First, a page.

A new study confirms the profound and transformative impact that residential experiences can have on pupils. Findings also conclude that this impact is significantly greater for ‘vulnerable’ pupils.
This study, undertaken by University of Cumbria, found that residential experiences had a positive impact on pupils' progress and that residentials sustained attainment among vulnerable students who were likely, for personal and family reasons, to underachieve in relation to their predicted grades.
The comparative research project involved year 6 pupils from eight schools in Wigan, who took part in a four-night, residential experience. The researchers found the experience enhanced and transformed relationships, increased engagement and helped the pupils to become resilient and mindful, with enhanced metacognition.
Schools involved found that the nature of a residential enabled their pupils to find new ways of being friendly, and children were able to develop friendships across normal social groups. They experienced a sense of achievement, a growing sense of motivation to learn and be part of the community, along with growing respect for each other. Children also developed pro-active behaviours in the tasks, in community life and socially.
The study was conducted by University of Cumbria on behalf of Learning Away, a consortium of organisations committed to championing the benefits of school and youth residentials, to test the initial Learning Away research released in 2017 and to further explore the impact of these experiences.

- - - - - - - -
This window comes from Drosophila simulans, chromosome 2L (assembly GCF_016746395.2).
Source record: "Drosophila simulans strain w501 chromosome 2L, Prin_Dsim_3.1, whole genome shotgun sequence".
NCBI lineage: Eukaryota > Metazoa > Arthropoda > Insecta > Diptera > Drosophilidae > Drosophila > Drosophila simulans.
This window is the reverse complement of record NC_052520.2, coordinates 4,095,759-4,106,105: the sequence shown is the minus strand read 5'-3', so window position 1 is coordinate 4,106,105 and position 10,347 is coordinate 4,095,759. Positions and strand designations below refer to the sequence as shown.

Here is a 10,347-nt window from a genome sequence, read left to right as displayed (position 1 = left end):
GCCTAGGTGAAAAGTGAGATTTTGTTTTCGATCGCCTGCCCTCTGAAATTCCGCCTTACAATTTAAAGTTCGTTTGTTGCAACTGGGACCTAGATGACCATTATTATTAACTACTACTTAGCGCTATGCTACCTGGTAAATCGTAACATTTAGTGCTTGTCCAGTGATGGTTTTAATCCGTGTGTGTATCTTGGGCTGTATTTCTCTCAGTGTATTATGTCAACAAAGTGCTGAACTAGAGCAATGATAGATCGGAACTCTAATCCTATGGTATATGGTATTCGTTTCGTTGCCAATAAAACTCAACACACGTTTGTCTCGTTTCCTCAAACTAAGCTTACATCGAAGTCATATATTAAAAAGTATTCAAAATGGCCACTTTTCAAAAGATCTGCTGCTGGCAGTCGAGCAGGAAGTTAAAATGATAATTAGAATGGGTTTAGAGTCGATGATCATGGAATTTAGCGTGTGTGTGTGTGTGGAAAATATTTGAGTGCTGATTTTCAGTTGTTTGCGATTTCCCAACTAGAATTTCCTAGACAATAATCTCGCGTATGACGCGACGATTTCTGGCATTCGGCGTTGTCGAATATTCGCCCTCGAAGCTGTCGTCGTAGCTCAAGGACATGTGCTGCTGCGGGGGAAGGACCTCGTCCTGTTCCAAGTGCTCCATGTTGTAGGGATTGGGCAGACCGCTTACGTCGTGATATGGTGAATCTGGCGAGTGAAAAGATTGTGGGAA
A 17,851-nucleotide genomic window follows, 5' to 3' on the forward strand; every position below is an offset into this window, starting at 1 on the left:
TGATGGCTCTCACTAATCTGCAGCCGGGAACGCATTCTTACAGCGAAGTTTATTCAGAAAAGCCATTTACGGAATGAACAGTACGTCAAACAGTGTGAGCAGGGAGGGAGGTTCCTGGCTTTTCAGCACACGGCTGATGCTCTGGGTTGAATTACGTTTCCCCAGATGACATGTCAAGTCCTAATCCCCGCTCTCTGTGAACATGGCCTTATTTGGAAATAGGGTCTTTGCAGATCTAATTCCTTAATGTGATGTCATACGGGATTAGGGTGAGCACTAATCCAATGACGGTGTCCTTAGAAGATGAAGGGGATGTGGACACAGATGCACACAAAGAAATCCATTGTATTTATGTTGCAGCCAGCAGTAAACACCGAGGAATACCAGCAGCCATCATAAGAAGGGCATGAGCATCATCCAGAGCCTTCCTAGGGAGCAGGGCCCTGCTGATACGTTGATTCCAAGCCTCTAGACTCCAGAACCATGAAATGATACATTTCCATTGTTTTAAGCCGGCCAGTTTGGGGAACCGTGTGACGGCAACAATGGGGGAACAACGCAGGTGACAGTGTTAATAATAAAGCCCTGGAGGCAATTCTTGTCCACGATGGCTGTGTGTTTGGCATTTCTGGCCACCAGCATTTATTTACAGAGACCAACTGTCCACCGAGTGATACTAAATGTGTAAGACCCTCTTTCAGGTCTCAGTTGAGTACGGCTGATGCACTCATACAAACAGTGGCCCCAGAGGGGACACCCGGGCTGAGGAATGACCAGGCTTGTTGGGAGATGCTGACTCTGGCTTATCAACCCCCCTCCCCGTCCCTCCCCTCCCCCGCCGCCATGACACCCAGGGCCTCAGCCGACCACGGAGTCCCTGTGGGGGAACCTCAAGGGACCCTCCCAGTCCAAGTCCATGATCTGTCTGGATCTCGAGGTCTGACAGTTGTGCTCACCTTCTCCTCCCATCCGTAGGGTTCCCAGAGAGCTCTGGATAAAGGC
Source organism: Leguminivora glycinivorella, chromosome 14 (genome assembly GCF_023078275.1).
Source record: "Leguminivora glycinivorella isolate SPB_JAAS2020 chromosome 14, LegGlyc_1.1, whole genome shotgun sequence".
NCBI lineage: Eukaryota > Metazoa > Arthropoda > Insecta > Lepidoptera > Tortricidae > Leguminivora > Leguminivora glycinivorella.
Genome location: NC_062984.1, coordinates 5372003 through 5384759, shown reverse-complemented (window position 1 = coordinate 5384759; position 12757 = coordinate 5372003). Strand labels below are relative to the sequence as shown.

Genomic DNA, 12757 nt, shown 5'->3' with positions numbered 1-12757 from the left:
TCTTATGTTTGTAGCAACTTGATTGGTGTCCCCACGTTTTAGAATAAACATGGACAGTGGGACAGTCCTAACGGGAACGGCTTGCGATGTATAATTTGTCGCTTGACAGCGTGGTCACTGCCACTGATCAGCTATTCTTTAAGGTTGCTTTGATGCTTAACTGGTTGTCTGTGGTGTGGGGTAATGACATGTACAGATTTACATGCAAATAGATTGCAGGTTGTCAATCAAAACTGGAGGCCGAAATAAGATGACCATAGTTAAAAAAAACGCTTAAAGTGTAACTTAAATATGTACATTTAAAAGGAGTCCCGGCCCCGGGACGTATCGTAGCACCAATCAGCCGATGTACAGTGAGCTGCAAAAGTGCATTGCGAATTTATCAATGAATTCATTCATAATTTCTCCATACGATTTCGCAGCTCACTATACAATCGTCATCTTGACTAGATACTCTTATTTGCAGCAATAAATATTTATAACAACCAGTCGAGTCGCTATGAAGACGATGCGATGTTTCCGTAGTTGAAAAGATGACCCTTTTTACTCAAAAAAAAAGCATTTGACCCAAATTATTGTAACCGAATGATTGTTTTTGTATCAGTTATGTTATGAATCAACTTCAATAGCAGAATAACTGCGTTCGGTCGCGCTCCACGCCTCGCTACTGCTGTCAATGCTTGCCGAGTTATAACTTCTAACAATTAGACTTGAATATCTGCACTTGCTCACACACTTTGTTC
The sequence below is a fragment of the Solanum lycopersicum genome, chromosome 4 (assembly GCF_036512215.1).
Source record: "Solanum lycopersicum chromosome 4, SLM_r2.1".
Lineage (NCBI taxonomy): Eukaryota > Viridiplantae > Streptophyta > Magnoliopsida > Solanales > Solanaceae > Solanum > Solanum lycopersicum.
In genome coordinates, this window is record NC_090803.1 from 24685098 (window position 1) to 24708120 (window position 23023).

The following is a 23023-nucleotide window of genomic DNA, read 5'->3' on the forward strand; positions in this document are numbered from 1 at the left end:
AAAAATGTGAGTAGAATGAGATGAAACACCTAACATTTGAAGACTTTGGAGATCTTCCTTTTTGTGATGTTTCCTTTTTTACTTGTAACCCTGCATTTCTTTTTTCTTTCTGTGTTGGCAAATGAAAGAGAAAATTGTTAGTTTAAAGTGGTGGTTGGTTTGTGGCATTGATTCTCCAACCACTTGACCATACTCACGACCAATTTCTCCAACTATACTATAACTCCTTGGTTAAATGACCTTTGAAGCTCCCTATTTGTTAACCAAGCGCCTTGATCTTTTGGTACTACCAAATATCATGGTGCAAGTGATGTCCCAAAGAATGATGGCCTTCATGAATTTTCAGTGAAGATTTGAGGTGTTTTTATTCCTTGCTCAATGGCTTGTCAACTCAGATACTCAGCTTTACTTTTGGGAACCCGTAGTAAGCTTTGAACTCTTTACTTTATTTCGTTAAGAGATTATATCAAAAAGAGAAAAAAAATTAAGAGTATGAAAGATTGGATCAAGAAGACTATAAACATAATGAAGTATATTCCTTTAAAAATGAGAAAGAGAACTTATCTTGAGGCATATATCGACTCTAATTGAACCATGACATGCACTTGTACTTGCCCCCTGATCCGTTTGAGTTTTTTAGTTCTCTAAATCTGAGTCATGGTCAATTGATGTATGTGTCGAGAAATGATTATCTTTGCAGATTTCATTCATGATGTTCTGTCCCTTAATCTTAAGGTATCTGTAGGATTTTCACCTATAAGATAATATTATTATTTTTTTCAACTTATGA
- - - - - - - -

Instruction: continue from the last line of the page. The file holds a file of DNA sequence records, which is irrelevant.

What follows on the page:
Chris Loynes, University of Cumbria, explains,
'The positive impact on attainment for vulnerable pupils is was an important finding. The explanation put forward by teachers was that the confidence gained while away on the residential, coupled with enhanced relationships with peers and staff, compensated for the negative impacts on learning experienced outside of the school’s control.'
Asa Gurden, Head of Scout Adventures and chair of Learning Away, said,
'This latest study attests the significant benefits that residentials have for young people, and supports the findings of our earlier research. Residentials impact on a range of outcomes including wellbeing, confidence, self-belief and peer-to-peer and student-to-teacher relationships. We believe that residentials can be an instrumental tool in a school’s portfolio as they look at how they can develop their students’ character and resilience.'
Kim Somerville, chief executive, Council for Learning Outside the Classroom, said,
'A particular strength of the residential is the impact it can have on individual pupils with personal issues that are affecting learning and socialisation. We were told, for example, of how a pupil who was an elective mute made friends with the instructor’s dog and started to talk to the dog. This progressed to the child being able to talk to the instructor and then to other pupils.'